Flooding unlikely from expected warm-up, but experts see potential issues for spring

  • This photograph of the iced-over Des Plaines River was taken from Lincolnshire's Spring Lake Park on Feb. 19, 2021. Lincolnshire officials say a predicted warm-up this week is unlikely to pose a flooding threat at this time.

    This photograph of the iced-over Des Plaines River was taken from Lincolnshire's Spring Lake Park on Feb. 19, 2021. Lincolnshire officials say a predicted warm-up this week is unlikely to pose a flooding threat at this time. Brian Hill | Staff Photographer

  • The National Weather Service rates as above average the chance of flooding along the Des Plaines River, seen here looking south from East Algonquin Road in Lincolnshire. However, weather and waterway experts say the warm-up predicted over the next few days is unlikely to result in any flooding along the Des Plaines, Fox and DuPage rivers.

    The National Weather Service rates as above average the chance of flooding along the Des Plaines River, seen here looking south from East Algonquin Road in Lincolnshire. However, weather and waterway experts say the warm-up predicted over the next few days is unlikely to result in any flooding along the Des Plaines, Fox and DuPage rivers. Brian Hill | Staff Photographer

  • Snow melting along the Des Plaines River in Lincolnshire poses no immediate threat for flooding, but officials are keeping an eye on water levels going into spring.

    Snow melting along the Des Plaines River in Lincolnshire poses no immediate threat for flooding, but officials are keeping an eye on water levels going into spring. Brian Hill | Staff Photographer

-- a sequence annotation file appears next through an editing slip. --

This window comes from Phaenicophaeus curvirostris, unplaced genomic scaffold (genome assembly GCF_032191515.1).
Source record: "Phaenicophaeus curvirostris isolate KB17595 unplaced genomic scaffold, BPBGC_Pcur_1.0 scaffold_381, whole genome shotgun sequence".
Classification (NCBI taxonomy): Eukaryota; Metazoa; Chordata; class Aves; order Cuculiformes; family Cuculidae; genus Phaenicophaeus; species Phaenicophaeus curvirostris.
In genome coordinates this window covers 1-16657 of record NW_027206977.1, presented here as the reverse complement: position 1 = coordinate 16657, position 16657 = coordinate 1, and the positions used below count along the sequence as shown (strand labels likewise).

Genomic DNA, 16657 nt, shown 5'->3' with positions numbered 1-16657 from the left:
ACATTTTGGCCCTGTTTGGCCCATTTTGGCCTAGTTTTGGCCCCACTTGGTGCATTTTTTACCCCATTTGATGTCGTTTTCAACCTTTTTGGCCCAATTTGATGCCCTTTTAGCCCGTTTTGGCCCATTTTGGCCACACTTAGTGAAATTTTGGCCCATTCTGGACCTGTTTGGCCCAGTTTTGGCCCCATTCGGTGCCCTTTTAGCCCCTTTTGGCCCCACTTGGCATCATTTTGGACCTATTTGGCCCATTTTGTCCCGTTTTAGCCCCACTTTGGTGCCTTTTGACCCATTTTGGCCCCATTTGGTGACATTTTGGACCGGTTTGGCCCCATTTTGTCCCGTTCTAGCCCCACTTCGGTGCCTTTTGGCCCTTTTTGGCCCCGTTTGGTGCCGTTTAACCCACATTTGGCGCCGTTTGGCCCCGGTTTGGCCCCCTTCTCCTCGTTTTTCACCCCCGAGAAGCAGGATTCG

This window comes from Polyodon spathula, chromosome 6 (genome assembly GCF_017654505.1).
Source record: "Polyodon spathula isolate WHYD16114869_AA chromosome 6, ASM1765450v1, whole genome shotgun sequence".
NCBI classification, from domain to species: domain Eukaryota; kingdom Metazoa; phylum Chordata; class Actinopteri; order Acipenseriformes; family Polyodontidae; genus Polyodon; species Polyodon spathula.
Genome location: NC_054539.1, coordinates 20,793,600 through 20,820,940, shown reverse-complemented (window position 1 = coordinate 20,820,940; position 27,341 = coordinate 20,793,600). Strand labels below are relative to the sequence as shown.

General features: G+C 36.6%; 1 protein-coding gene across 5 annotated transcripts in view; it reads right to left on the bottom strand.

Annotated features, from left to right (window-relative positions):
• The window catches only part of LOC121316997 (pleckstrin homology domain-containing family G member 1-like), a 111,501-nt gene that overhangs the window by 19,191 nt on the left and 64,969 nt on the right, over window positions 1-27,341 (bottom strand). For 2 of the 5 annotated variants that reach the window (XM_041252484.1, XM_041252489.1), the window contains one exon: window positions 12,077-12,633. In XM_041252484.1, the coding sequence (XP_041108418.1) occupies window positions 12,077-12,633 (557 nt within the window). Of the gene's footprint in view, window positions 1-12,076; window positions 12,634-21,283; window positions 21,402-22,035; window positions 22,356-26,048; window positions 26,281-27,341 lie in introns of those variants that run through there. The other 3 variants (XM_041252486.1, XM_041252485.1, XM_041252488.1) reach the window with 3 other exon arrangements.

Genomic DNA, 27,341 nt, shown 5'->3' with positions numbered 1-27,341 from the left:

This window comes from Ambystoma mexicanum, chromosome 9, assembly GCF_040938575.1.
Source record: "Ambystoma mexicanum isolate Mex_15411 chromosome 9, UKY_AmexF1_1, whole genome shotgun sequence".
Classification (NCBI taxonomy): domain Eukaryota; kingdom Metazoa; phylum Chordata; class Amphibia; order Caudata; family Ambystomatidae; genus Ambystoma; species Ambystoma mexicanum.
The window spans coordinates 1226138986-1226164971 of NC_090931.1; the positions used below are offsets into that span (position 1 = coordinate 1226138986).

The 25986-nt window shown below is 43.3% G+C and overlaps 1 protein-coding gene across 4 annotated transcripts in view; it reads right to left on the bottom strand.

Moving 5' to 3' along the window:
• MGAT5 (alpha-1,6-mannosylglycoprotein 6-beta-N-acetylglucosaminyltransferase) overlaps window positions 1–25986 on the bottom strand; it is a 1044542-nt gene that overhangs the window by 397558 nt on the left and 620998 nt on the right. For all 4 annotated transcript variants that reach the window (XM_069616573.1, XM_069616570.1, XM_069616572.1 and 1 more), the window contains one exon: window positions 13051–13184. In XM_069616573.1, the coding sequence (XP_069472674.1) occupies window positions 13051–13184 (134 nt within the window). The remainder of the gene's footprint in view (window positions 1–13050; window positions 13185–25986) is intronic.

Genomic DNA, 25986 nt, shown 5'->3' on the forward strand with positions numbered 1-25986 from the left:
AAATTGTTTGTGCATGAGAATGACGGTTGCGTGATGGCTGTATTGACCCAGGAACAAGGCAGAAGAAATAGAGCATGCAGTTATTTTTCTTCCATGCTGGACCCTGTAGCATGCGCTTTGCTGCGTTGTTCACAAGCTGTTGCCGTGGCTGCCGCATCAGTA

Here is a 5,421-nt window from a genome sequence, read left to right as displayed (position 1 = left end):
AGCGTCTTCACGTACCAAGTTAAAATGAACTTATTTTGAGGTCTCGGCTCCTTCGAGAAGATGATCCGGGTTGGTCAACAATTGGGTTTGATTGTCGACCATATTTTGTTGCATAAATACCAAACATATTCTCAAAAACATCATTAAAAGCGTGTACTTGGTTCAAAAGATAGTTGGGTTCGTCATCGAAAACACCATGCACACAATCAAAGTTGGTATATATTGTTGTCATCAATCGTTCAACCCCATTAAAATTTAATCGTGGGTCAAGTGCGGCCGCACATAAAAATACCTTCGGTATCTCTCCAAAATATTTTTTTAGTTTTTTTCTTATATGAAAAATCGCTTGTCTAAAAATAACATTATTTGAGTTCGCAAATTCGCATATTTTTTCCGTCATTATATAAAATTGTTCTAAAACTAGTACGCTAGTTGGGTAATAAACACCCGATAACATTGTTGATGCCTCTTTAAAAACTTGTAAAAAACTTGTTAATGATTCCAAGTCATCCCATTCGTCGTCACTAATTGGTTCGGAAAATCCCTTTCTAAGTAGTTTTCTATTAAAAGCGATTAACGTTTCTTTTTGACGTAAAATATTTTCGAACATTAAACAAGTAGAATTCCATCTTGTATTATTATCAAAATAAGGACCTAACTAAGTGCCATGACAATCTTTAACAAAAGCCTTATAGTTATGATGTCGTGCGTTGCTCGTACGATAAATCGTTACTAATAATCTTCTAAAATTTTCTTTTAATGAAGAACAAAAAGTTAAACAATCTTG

Updated 2/22/2021 6:22 AM

While most of us crave quick relief from the snow and cold that has gripped the area in recent weeks, weather and waterway experts say a slow and steady warm-up is preferable because harsh winters sometimes contribute to spring floods that could affect communities along the Des Plaines and Fox rivers.

The National Weather Service, in its recent flood outlook, predicted an above-average chance of spring flooding for the Des Plaines and Fox rivers. However, the warm-up expected over the next few days -- with temperatures possibly reaching above 40 -- is unlikely to cause a thaw significant enough to result in flooding any time soon, officials say.

 

"We're always on high alert in regards to flooding because we sit right along" the DuPage River, said Naperville spokesperson Linda LaColoche. "It's not like it's going to warm up so quickly that it's going to cause a rush of water. It's going to be a gradual melt."

Brad Burke, Lincolnshire's village manager, says the Des Plaines River is about 5 feet below the stage where mitigation efforts would be necessary, putting the Lake County municipality "in a fairly decent position."

"A snow melt locally is not going to drive the water levels up to create localized flooding unless one of our inlets becomes plugged or iced over," Burke said, adding that village crews are monitoring water levels.

With the Des Plaines River currently iced over, flooding isn't a primary concern right now, said Wally Dittrich, Lincolnshire assistant public works director and village engineer. Flooding, however, could be a factor in the spring if temperatures rise, a downpour occurs and "everything melts at once," Dittrich said.